Making sense of wage hikes

Informal sector workers such as small-scale fishermen are not covered by minimum wage hikes.  PHOTO BY MARIT STINUS-CABUGON

Informal sector workers such as small-scale fishermen are not covered by minimum wage hikes. PHOTO BY MARIT STINUS-CABUGON

THE minimum wage hikes approved by the country’s Regional Tripartite Wage and Productivity Boards (RTWPB) look like the Duterte administration’s “departure gift” to the labor sector. The last minimum wage hikes came about in 2019 and, considering the recent price increases, making ends meet on prevailing minimum wages is definitely a tall order. There is no question that the real wage of minimum wage earners has eroded significantly since the last wage order. However, minimum wages are determined not only on the basis of inflation.

After all, employers are as much victims of inflation — reflected as rising costs of production — as employees. Higher wages not resulting from or leading to higher productivity likely means that employers have to increase the prices of their services and products — which means higher inflation — and if that isn’t feasible, retrench, reduce hours of work, find other cost-cutting measures or close shop.

Why the thought that the increases are “gifts” from the outgoing administration? Usually, the government representatives in the regional wage boards, especially the representative from the Department of Trade and Industry, side with management. This time, however, the increases, while below the usual unrealistic if not bizarre demands by labor organizations, appear to be substantially higher than what the management found acceptable. Of course, employers will always insist that they can’t afford to increase wages. However, after two years of the pandemic, it is obvious that the private sector has suffered immensely; many businesses have closed temporarily or permanently while others continue to operate under reduced capacity. The price increases resulting directly and indirectly from Russian President Vladimir Putin’s invasion of Ukraine has made recovery even harder. The odds just got worse for the business sector.

It may be argued that the more money employees have to spend, the more business will strive. In fact, in countries where wages are high relative to cost of living, the local economy is not dependent on foreign tourists and returning OFWs. But individual, struggling establishments can hardly wait for the entire economy to get a boost.

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Take establishments with 10 or less employees in Western Visayas. The RTWPB passed a whopping P110 wage increase, thus increasing the daily wage from P310 to P420. That’s 35 percent additional pay. The increases for agricultural workers and establishments with more than 10 employees are 30 percent and 14 percent, respectively. Add corresponding increases in mandatory employers’ contributions to PhilHealth and SSS plus the 13th month pay. The Western Visayas business sector is up in arms against the wage order.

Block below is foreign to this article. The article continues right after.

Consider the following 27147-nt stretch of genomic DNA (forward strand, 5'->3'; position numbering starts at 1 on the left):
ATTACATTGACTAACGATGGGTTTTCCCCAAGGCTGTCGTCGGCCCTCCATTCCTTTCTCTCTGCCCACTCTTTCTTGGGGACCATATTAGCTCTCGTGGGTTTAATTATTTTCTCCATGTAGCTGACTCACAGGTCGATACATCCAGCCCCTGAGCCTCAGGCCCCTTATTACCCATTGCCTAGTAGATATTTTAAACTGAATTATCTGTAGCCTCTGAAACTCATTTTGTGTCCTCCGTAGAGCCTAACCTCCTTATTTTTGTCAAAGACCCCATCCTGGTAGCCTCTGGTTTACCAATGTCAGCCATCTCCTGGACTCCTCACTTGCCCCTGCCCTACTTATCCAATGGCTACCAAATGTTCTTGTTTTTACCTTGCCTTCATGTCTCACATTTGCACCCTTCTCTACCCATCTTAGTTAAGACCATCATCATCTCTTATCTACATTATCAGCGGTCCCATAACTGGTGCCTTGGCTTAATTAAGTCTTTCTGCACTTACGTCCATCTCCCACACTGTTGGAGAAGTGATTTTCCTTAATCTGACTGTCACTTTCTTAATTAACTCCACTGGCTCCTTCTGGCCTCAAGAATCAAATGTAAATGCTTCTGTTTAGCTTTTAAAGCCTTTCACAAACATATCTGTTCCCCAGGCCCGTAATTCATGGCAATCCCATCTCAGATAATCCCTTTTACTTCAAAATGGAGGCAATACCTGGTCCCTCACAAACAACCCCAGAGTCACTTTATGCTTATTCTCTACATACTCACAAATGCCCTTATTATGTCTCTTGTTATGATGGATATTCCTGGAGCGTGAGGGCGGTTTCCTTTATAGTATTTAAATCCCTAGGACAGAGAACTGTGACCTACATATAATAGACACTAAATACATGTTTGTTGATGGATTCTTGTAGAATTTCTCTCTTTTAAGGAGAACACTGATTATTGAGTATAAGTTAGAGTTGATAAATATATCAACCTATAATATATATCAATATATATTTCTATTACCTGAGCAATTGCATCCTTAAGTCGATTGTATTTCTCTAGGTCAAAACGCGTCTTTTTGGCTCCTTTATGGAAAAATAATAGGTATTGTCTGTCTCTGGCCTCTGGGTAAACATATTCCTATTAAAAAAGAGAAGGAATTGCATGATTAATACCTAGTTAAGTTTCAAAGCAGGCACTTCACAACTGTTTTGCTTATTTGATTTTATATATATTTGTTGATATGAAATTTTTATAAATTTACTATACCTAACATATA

The April 2022 Labor Force Survey shows that 62.8 percent of all employed Filipinos are wage and salary workers, or formal sector employees. How many of these approximately 28.7 million individuals are actually receiving not less than the minimum? How many are receiving more?

What about the remaining 37.2 percent of employed Filipinos? Of that number, 27.6 percent, or 12.6 million, are self-employed and 7.1 percent (3.2 million) are unpaid family workers. These two classes of employment, comprising a third of total employed Filipinos in April 2022, make up what the International Labor Organization (ILO) calls “vulnerable employment.” They constitute the informal sector and are not covered by minimum wages, working condition standards and social protection. The ILO believes in the necessity of a “transition to the formal economy as a means for realizing decent work for all and for achieving inclusive development” (ILO Recommendation 204, 2015). Informal sector workers too are affected by rising prices but are often not in a position to charge more for their services and goods.

While unemployment declined in April, the Social Weather Stations reported that hunger rose during the same period, with an estimated 3.1 million Filipino families experiencing hunger. Will the wage hikes bring relief or more misery? The wage increases are more likely than not to result in retrenchment and businesses postponing hiring, at least in the short term.

Cebu news forum launched

Cebu has a new weekly news forum. OpenLine News Forum was launched last June 8 with incoming Cebu City district representatives Cutie del Mar and Edu Rama, first and second district, respectively, sharing their legislative plans. A particular “hot” question was whether they would support the resumption of e-sabong. Cutie del Mar was categorical: No to e-sabong. “E-sabong is like poison,” she said. Outgoing Cebu City councilor Edu Rama, for his part, admitted that the Cebu City council had been ignorant, if not naïve, in approving e-sabong operations. “We thought it was a help to the game fowl industry,” he said.

E-sabong served as a generous source of election funds for some candidates, if we are to believe the grapevine. Maybe this explains why Malacañang only moved to stop it a few days before the elections, despite early and indisputable evidence of the social, economic and moral destruction that it was wreaking.

OpenLine News Forum is held on Tuesday mornings from 9 to 11 am. Aired live on MyTV’s Facebook page, YouTube channel and website the forum is hosted by Erik Espina and Andrea Pateña-Matheu.

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